- It knows that failures exist. In a monolithic application, if anything fails, the whole thing is likely going to fail as well. With Microservices, you know that each one of them can possibly fail or just be unreachable at any time, and so you handle it in a gracious way, with no need to panic. In our theoretical Blogging Platform, if your Media Microservice becomes unreachable because, say, the Database engine of choice has stopped working, there is zero-need for the whole application to crash. You can still minimise the impact and work on bringing Media back to life without impacting everything else.
Why Using Microservices
Do you still need me to convince you? No, seriously, if you have been around in the Software Development world for a while, you have probably already realised, by reading the above listed points, what is the potential of using Microservices for your next application. Nevertheless, it is good to talk about it.
This is why I think a Microservices Architecture brings more benefits than a monolithic one.
- Best Performance/Ease of Development ratio. This is an indirect one, but if you have read my points before, you already know why is this so. You can fine-tune each little part of your big application without penalising your whole Development process. You can be strategic. There is no need to build the whole application with Java and Postgres, when some less critical parts of it could easily be built with a quick and nice Python + Mongo.
- Small and focussed teams. Instead of having a big group of developers all working on the same big project, you can have many small teams each one taking care of one or two Microservices. You can use different skills and capabilities in a more effective way.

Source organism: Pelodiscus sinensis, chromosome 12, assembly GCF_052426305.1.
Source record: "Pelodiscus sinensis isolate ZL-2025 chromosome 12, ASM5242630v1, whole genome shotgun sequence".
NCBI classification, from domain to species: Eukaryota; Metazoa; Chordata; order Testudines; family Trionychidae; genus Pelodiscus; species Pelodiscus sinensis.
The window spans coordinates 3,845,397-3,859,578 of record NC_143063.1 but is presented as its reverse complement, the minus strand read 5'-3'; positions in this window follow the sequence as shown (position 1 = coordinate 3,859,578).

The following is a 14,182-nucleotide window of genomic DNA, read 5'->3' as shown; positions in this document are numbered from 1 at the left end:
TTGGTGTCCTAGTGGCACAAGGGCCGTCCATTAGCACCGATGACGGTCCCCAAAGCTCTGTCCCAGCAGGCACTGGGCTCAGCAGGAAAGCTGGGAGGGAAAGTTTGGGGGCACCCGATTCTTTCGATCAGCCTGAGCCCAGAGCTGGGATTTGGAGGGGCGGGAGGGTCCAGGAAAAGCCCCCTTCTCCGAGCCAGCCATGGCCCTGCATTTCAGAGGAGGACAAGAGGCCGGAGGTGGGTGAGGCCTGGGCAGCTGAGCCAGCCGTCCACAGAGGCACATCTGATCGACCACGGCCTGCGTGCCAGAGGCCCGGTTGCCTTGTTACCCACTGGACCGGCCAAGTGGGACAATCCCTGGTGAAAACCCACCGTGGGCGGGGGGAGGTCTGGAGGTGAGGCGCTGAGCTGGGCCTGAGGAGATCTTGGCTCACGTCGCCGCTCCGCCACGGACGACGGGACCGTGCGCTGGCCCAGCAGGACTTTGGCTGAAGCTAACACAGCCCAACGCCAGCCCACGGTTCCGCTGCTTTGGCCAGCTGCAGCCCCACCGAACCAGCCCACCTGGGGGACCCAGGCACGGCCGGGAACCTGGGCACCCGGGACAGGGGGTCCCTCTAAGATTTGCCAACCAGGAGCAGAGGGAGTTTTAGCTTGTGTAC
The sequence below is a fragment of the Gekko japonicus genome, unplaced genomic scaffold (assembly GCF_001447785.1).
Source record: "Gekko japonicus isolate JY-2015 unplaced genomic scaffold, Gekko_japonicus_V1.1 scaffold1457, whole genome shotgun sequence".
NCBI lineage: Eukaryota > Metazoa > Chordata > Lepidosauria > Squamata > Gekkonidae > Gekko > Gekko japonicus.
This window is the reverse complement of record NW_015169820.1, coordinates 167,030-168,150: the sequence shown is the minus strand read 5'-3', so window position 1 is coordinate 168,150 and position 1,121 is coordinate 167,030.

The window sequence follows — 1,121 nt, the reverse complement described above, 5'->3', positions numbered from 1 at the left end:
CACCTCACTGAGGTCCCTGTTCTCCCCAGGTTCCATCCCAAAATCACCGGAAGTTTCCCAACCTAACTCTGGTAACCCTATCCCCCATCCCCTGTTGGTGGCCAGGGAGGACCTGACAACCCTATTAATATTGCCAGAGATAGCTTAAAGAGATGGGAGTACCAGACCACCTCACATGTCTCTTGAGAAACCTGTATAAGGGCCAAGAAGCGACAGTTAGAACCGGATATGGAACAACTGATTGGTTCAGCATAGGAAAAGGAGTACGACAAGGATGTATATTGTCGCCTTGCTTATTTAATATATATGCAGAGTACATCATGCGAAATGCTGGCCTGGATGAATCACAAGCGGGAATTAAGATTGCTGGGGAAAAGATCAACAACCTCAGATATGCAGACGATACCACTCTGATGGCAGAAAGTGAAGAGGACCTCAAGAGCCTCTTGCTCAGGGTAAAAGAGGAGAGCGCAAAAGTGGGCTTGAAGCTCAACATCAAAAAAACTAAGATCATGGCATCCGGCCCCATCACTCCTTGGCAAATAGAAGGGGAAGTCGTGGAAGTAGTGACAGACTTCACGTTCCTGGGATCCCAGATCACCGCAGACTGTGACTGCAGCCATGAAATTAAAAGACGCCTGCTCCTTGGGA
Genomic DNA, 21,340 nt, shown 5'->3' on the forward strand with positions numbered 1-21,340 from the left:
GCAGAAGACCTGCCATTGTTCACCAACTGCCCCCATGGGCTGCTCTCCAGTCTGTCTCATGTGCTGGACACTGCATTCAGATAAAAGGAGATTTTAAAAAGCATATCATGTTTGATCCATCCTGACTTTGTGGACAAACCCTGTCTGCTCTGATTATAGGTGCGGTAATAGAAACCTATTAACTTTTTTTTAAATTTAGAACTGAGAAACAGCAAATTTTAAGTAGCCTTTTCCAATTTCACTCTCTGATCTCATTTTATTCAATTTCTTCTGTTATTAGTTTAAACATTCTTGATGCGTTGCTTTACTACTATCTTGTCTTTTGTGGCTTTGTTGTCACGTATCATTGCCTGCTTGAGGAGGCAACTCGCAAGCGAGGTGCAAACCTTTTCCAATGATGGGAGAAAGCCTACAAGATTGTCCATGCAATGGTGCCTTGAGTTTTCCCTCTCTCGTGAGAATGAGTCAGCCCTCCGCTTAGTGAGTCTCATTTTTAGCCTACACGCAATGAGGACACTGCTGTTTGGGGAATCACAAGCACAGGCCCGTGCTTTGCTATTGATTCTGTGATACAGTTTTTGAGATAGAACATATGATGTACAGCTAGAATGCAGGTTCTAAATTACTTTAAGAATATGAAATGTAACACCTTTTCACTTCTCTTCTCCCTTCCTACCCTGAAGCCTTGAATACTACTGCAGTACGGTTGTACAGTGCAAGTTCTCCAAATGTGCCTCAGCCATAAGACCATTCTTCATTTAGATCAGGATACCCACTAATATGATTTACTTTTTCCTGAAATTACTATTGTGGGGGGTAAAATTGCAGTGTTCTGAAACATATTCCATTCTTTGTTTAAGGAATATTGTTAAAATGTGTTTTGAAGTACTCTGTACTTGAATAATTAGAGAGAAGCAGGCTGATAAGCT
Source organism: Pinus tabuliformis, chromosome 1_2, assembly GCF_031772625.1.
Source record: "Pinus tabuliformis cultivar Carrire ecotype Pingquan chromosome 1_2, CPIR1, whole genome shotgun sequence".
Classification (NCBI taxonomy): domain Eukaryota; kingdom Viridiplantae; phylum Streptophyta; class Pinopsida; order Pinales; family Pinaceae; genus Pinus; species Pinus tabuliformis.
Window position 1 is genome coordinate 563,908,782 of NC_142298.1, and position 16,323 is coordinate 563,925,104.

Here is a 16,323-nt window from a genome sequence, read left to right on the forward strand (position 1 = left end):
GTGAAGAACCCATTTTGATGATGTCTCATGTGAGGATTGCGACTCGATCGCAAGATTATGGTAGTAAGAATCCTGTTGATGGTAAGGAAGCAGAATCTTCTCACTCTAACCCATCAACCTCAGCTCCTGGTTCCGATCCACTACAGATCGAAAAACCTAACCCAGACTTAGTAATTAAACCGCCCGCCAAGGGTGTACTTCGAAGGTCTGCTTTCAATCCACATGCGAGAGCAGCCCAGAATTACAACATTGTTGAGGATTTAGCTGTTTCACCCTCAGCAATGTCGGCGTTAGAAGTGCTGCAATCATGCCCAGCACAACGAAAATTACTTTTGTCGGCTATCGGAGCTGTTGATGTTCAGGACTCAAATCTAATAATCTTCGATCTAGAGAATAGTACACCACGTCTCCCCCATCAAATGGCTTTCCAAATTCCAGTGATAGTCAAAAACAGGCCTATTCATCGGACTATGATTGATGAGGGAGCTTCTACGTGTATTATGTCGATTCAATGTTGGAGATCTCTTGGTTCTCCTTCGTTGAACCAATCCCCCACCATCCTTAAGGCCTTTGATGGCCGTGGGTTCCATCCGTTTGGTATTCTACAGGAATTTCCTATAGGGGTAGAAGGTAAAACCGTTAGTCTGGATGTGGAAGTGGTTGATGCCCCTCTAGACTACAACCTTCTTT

- Scalability. Oh my goodness, scalability. If you can rewrite each component in two weeks or less, scalability is no longer that big of an issue! No need for premature optimisation. Is your blog finally getting the traffic you think it deserves? No problem, just rewrite your Posts Microservice in a faster language and/or increase the hardware capabilities only for that specific part, and you are done.
- Better Failure Management. As outlined before, should a single Microservice fail for whatever reason, you can handle this graciously, and at the very least, you know that the rest of your application is not going to be affected.
It is not my goal here to give you the most complete explanation of what Microservices are (for that, I would suggest you read the above said book). Rather, I am only outlining what I think are some of the most important characteristics of a Microservice architecture, and why it might be a good idea for you to build your next application in that way.
Are Microservices right for every situation? Of course not. But they appear to solve some problems that have been around for so long, that most of us consider to be pretty much unavoidable these days.
Are you using Microservices or planning to use them? I would love to hear your opinion on the subject.
- Microservices: Patterns and Applications: Designing fine-grained services by applying patterns
- Martin Fowler on Microservices